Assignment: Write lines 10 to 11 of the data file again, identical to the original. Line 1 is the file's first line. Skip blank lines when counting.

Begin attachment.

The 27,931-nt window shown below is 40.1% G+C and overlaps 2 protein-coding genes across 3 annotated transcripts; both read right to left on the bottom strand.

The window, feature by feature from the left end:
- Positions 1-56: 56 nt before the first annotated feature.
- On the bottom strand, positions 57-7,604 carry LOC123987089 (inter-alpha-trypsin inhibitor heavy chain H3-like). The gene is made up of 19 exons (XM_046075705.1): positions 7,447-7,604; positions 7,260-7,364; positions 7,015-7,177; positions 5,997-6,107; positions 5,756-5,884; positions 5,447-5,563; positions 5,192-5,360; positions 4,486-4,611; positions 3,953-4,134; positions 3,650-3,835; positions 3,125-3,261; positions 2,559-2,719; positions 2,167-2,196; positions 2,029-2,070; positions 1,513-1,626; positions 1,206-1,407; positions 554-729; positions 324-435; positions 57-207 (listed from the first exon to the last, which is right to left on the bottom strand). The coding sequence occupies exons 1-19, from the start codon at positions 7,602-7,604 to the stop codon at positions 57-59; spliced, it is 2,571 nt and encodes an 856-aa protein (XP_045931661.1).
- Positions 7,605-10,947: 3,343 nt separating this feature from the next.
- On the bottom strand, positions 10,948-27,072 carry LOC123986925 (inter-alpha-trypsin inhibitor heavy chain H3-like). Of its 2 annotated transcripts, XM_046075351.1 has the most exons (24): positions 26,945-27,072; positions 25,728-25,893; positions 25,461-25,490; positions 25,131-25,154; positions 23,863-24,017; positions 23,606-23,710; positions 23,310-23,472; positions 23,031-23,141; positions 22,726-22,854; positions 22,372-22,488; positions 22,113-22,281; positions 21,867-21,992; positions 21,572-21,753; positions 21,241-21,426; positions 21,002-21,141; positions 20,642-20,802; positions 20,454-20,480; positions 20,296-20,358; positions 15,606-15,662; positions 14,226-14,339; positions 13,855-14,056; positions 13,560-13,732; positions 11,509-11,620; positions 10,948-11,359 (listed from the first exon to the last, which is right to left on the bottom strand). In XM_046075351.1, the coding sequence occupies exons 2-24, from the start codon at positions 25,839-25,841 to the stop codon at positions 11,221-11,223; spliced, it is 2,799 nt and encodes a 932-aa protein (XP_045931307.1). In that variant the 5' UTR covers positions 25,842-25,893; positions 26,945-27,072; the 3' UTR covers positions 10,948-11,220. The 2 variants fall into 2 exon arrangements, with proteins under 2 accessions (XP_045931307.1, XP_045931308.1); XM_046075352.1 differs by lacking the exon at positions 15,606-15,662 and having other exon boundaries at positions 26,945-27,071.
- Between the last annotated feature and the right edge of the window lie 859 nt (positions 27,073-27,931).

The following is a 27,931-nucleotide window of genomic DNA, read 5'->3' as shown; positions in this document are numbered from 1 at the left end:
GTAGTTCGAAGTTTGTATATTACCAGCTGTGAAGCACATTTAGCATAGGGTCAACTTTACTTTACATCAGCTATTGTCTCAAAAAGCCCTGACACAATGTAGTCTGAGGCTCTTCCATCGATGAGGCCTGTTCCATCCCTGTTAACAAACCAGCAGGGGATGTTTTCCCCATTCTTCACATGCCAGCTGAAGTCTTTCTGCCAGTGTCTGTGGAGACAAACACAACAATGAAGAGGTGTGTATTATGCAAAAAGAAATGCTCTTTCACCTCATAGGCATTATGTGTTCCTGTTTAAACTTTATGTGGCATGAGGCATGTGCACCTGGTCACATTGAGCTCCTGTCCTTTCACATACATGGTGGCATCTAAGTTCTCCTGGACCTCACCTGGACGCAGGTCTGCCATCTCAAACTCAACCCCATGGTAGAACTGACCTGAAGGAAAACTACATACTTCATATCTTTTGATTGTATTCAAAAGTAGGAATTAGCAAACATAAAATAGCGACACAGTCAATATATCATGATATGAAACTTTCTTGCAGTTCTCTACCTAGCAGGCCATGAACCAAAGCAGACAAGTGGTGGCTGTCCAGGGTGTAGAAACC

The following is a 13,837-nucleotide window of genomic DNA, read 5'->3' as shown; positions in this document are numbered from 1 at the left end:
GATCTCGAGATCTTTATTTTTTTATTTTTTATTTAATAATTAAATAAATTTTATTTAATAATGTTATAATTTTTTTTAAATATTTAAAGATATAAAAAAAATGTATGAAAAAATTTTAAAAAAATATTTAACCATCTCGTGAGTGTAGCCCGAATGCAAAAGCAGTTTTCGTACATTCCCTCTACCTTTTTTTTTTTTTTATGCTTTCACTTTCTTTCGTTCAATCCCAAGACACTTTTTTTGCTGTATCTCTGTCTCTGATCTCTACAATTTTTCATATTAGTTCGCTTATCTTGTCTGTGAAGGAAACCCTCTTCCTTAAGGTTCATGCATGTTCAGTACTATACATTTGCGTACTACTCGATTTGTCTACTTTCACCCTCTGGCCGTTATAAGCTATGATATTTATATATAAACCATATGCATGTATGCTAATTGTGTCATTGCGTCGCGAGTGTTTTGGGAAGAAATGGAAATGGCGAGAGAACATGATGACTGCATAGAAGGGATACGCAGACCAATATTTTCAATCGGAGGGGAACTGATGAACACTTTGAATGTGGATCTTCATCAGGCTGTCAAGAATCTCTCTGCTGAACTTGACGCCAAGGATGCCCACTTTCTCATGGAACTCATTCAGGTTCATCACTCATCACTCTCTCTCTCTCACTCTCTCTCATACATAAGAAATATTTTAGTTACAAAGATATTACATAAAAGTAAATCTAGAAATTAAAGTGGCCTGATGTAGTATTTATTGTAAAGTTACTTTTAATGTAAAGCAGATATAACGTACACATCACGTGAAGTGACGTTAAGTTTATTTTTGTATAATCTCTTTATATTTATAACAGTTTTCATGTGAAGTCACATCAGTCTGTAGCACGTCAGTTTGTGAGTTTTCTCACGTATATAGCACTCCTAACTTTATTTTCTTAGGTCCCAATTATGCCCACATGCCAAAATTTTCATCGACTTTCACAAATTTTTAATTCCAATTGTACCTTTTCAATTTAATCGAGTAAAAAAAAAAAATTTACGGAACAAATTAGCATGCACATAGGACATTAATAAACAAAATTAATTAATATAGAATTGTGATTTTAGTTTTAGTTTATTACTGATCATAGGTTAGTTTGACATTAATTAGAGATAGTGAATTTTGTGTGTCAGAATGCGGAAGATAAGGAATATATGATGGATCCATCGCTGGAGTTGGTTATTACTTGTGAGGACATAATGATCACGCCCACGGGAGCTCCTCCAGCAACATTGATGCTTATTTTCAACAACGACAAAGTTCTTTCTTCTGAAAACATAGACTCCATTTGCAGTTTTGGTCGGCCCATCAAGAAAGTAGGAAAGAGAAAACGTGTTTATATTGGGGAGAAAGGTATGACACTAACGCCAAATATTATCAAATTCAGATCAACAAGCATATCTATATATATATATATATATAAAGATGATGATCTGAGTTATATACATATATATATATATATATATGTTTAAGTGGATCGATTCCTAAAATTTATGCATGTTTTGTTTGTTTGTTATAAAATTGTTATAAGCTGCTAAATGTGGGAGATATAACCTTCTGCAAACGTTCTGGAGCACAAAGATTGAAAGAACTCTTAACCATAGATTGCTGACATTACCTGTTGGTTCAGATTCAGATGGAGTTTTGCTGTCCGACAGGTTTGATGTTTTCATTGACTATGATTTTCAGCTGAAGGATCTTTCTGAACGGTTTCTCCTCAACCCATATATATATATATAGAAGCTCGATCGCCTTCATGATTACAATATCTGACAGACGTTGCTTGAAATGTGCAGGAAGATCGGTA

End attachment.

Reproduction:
The following is a 13,837-nucleotide window of genomic DNA, read 5'->3' as shown; positions in this document are numbered from 1 at the left end:
GATCTCGAGATCTTTATTTTTTTATTTTTTATTTAATAATTAAATAAATTTTATTTAATAATGTTATAATTTTTTTTAAATATTTAAAGATATAAAAAAAATGTATGAAAAAATTTTAAAAAAATATTTAACCATCTCGTGAGTGTAGCCCGAATGCAAAAGCAGTTTTCGTACATTCCCTCTACCTTTTTTTTTTTTTTATGCTTTCACTTTCTTTCGTTCAATCCCAAGACACTTTTTTTGCTGTATCTCTGTCTCTGATCTCTACAATTTTTCATATTAGTTCGCTTATCTTGTCTGTGAAGGAAACCCTCTTCCTTAAGGTTCATGCATGTTCAGTACTATACATTTGCGTACTACTCGATTTGTCTACTTTCACCCTCTGGCCGTTATAAGCTATGATATTTATATATAAACCATATGCATGTATGCTAATTGTGTCATTGCGTCGCGAGTGTTTTGGGAAGAAATGGAAATGGCGAGAGAACATGATGACTGCATAGAAGGGATACGCAGACCAATATTTTCAATCGGAGGGGAACTGATGAACACTTTGAATGTGGATCTTCATCAGGCTGTCAAGAATCTCTCTGCTGAACTTGACGCCAAGGATGCCCACTTTCTCATGGAACTCATTCAGGTTCATCACTCATCACTCTCTCTCTCTCACTCTCTCTCATACATAAGAAATATTTTAGTTACAAAGATATTACATAAAAGTAAATCTAGAAATTAAAGTGGCCTGATGTAGTATTTATTGTAAAGTTACTTTTAATGTAAAGCAGATATAACGTACACATCACGTGAAGTGACGTTAAGTTTATTTTTGTATAATCTCTTTATATTTATAACAGTTTTCATGTGAAGTCACATCAGTCTGTAGCACGTCAGTTTGTGAGTTTTCTCACGTATATAGCACTCCTAACTTTATTTTCTTAGGTCCCAATTATGCCCACATGCCAAAATTTTCATCGACTTTCACAAATTTTTAATTCCAATTGTACCTTTTCAATTTAATCGAGTAAAAAAAAAAAATTTACGGAACAAATTAGCATGCACATAGGACATTAATAAACAAAATTAATTAATATAGAATTGTGATTTTAGTTTTAGTTTATTACTGATCATAGGTTAGTTTGACATTAATTAGAGATAGTGAATTTTGTGTGTCAGAATGCGGAAGATAAGGAATATATGATGGATCCATCGCTGGAGTTGGTTATTACTTGTGAGGACATAATGATCACGCCCACGGGAGCTCCTCCAGCAACATTGATGCTTATTTTCAACAACGACAAAGTTCTTTCTTCTGAAAACATAGACTCCATTTGCAGTTTTGGTCGGCCCATCAAGAAAGTAGGAAAGAGAAAACGTGTTTATATTGGGGAGAAAGGTATGACACTAACGCCAAATATTATCAAATTCAGATCAACAAGCATATCTATATATATATATATATATAAAGATGATGATCTGAGTTATATACATATATATATATATATATATGTTTAAGTGGATCGATTCCTAAAATTTATGCATGTTTTGTTTGTTTGTTATAAAATTGTTATAAGCTGCTAAATGTGGGAGATATAACCTTCTGCAAACGTTCTGGAGCACAAAGATTGAAAGAACTCTTAACCATAGATTGCTGACATTACCTGTTGGTTCAGATTCAGATGGAGTTTTGCTGTCCGACAGGTTTGATGTTTTCATTGACTATGATTTTCAGCTGAAGGATCTTTCTGAACGGTTTCTCCTCAACCCATATATATATATATAGAAGCTCGATCGCCTTCATGATTACAATATCTGACAGACGTTGCTTGAAATGTGCAGGAAGATCGGTA